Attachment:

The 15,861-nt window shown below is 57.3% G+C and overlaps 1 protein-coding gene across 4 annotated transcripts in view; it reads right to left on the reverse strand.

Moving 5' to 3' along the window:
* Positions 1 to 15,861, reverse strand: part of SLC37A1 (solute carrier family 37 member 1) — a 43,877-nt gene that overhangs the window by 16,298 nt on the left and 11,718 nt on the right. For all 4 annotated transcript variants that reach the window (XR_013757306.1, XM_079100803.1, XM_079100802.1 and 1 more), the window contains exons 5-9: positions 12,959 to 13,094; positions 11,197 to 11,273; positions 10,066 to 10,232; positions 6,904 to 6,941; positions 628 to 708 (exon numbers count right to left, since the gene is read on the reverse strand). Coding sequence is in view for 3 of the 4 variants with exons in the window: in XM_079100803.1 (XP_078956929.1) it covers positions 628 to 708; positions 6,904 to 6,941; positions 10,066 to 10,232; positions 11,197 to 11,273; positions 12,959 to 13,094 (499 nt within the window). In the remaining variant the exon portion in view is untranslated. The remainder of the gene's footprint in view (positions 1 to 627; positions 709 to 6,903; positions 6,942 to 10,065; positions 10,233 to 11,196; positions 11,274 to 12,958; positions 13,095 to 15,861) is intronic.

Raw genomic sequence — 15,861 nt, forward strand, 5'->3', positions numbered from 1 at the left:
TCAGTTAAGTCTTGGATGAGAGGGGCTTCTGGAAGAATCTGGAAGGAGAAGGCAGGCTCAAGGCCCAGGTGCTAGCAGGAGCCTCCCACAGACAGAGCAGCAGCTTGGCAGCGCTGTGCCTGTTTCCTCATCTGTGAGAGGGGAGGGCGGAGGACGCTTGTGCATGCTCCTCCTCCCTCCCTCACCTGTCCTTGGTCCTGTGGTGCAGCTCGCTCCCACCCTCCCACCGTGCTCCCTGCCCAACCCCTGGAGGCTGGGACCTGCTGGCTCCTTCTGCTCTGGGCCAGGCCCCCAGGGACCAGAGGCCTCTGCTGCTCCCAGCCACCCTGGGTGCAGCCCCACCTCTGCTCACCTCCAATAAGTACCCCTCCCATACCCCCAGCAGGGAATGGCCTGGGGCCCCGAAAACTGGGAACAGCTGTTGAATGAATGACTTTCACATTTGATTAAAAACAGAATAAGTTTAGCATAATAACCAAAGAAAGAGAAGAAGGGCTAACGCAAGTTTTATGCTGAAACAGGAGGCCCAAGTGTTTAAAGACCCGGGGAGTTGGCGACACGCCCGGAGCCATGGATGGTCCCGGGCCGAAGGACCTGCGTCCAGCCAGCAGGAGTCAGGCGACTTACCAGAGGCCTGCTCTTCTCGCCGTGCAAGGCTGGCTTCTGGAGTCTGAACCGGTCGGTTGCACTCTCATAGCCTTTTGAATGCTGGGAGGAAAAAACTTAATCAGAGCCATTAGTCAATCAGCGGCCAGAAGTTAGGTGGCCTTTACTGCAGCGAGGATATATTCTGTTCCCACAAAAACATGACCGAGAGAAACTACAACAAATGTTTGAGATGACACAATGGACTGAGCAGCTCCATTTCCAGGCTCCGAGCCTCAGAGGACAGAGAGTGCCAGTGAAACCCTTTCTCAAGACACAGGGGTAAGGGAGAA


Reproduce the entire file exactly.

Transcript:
The 15,861-nt window shown below is 57.3% G+C and overlaps 1 protein-coding gene across 4 annotated transcripts in view; it reads right to left on the reverse strand.

Moving 5' to 3' along the window:
* Positions 1 to 15,861, reverse strand: part of SLC37A1 (solute carrier family 37 member 1) — a 43,877-nt gene that overhangs the window by 16,298 nt on the left and 11,718 nt on the right. For all 4 annotated transcript variants that reach the window (XR_013757306.1, XM_079100803.1, XM_079100802.1 and 1 more), the window contains exons 5-9: positions 12,959 to 13,094; positions 11,197 to 11,273; positions 10,066 to 10,232; positions 6,904 to 6,941; positions 628 to 708 (exon numbers count right to left, since the gene is read on the reverse strand). Coding sequence is in view for 3 of the 4 variants with exons in the window: in XM_079100803.1 (XP_078956929.1) it covers positions 628 to 708; positions 6,904 to 6,941; positions 10,066 to 10,232; positions 11,197 to 11,273; positions 12,959 to 13,094 (499 nt within the window). In the remaining variant the exon portion in view is untranslated. The remainder of the gene's footprint in view (positions 1 to 627; positions 709 to 6,903; positions 6,942 to 10,065; positions 10,233 to 11,196; positions 11,274 to 12,958; positions 13,095 to 15,861) is intronic.

Raw genomic sequence — 15,861 nt, forward strand, 5'->3', positions numbered from 1 at the left:
TCAGTTAAGTCTTGGATGAGAGGGGCTTCTGGAAGAATCTGGAAGGAGAAGGCAGGCTCAAGGCCCAGGTGCTAGCAGGAGCCTCCCACAGACAGAGCAGCAGCTTGGCAGCGCTGTGCCTGTTTCCTCATCTGTGAGAGGGGAGGGCGGAGGACGCTTGTGCATGCTCCTCCTCCCTCCCTCACCTGTCCTTGGTCCTGTGGTGCAGCTCGCTCCCACCCTCCCACCGTGCTCCCTGCCCAACCCCTGGAGGCTGGGACCTGCTGGCTCCTTCTGCTCTGGGCCAGGCCCCCAGGGACCAGAGGCCTCTGCTGCTCCCAGCCACCCTGGGTGCAGCCCCACCTCTGCTCACCTCCAATAAGTACCCCTCCCATACCCCCAGCAGGGAATGGCCTGGGGCCCCGAAAACTGGGAACAGCTGTTGAATGAATGACTTTCACATTTGATTAAAAACAGAATAAGTTTAGCATAATAACCAAAGAAAGAGAAGAAGGGCTAACGCAAGTTTTATGCTGAAACAGGAGGCCCAAGTGTTTAAAGACCCGGGGAGTTGGCGACACGCCCGGAGCCATGGATGGTCCCGGGCCGAAGGACCTGCGTCCAGCCAGCAGGAGTCAGGCGACTTACCAGAGGCCTGCTCTTCTCGCCGTGCAAGGCTGGCTTCTGGAGTCTGAACCGGTCGGTTGCACTCTCATAGCCTTTTGAATGCTGGGAGGAAAAAACTTAATCAGAGCCATTAGTCAATCAGCGGCCAGAAGTTAGGTGGCCTTTACTGCAGCGAGGATATATTCTGTTCCCACAAAAACATGACCGAGAGAAACTACAACAAATGTTTGAGATGACACAATGGACTGAGCAGCTCCATTTCCAGGCTCCGAGCCTCAGAGGACAGAGAGTGCCAGTGAAACCCTTTCTCAAGACACAGGGGTAAGGGAGAA